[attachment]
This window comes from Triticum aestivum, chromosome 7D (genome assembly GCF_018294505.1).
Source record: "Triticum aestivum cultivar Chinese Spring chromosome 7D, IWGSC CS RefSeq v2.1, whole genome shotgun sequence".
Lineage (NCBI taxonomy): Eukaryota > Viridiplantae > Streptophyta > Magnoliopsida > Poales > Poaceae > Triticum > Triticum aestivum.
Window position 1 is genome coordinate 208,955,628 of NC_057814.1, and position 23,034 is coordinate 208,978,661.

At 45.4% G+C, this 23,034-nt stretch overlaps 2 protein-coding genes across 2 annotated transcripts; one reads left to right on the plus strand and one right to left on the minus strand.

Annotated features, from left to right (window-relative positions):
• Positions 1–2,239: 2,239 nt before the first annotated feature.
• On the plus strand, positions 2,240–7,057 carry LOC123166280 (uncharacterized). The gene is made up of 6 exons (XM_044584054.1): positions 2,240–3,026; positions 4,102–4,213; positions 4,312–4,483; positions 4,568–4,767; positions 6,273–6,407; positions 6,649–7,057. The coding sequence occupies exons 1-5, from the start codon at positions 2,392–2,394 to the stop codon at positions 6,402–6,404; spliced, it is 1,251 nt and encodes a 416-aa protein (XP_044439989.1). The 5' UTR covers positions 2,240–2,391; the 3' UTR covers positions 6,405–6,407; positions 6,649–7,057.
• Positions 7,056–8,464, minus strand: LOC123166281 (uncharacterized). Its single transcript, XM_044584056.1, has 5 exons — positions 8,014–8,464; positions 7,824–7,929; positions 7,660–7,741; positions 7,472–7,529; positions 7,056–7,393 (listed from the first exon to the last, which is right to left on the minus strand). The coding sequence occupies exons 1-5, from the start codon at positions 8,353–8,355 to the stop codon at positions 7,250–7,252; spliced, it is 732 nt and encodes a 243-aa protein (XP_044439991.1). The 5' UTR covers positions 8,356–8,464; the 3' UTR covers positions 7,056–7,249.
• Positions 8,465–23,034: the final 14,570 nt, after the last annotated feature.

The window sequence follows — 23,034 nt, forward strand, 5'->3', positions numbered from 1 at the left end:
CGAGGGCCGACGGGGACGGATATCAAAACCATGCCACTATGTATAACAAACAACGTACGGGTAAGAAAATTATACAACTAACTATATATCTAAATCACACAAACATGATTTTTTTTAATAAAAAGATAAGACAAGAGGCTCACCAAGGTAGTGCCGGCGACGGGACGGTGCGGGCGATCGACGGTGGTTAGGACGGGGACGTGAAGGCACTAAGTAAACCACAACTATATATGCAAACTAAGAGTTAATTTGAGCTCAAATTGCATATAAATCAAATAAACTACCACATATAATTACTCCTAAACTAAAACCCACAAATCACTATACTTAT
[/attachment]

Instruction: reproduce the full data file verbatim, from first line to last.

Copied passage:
This window comes from Triticum aestivum, chromosome 7D (genome assembly GCF_018294505.1).
Source record: "Triticum aestivum cultivar Chinese Spring chromosome 7D, IWGSC CS RefSeq v2.1, whole genome shotgun sequence".
Lineage (NCBI taxonomy): Eukaryota > Viridiplantae > Streptophyta > Magnoliopsida > Poales > Poaceae > Triticum > Triticum aestivum.
Window position 1 is genome coordinate 208,955,628 of NC_057814.1, and position 23,034 is coordinate 208,978,661.

At 45.4% G+C, this 23,034-nt stretch overlaps 2 protein-coding genes across 2 annotated transcripts; one reads left to right on the plus strand and one right to left on the minus strand.

Annotated features, from left to right (window-relative positions):
• Positions 1–2,239: 2,239 nt before the first annotated feature.
• On the plus strand, positions 2,240–7,057 carry LOC123166280 (uncharacterized). The gene is made up of 6 exons (XM_044584054.1): positions 2,240–3,026; positions 4,102–4,213; positions 4,312–4,483; positions 4,568–4,767; positions 6,273–6,407; positions 6,649–7,057. The coding sequence occupies exons 1-5, from the start codon at positions 2,392–2,394 to the stop codon at positions 6,402–6,404; spliced, it is 1,251 nt and encodes a 416-aa protein (XP_044439989.1). The 5' UTR covers positions 2,240–2,391; the 3' UTR covers positions 6,405–6,407; positions 6,649–7,057.
• Positions 7,056–8,464, minus strand: LOC123166281 (uncharacterized). Its single transcript, XM_044584056.1, has 5 exons — positions 8,014–8,464; positions 7,824–7,929; positions 7,660–7,741; positions 7,472–7,529; positions 7,056–7,393 (listed from the first exon to the last, which is right to left on the minus strand). The coding sequence occupies exons 1-5, from the start codon at positions 8,353–8,355 to the stop codon at positions 7,250–7,252; spliced, it is 732 nt and encodes a 243-aa protein (XP_044439991.1). The 5' UTR covers positions 8,356–8,464; the 3' UTR covers positions 7,056–7,249.
• Positions 8,465–23,034: the final 14,570 nt, after the last annotated feature.

The window sequence follows — 23,034 nt, forward strand, 5'->3', positions numbered from 1 at the left end:
CGAGGGCCGACGGGGACGGATATCAAAACCATGCCACTATGTATAACAAACAACGTACGGGTAAGAAAATTATACAACTAACTATATATCTAAATCACACAAACATGATTTTTTTTAATAAAAAGATAAGACAAGAGGCTCACCAAGGTAGTGCCGGCGACGGGACGGTGCGGGCGATCGACGGTGGTTAGGACGGGGACGTGAAGGCACTAAGTAAACCACAACTATATATGCAAACTAAGAGTTAATTTGAGCTCAAATTGCATATAAATCAAATAAACTACCACATATAATTACTCCTAAACTAAAACCCACAAATCACTATACTTAT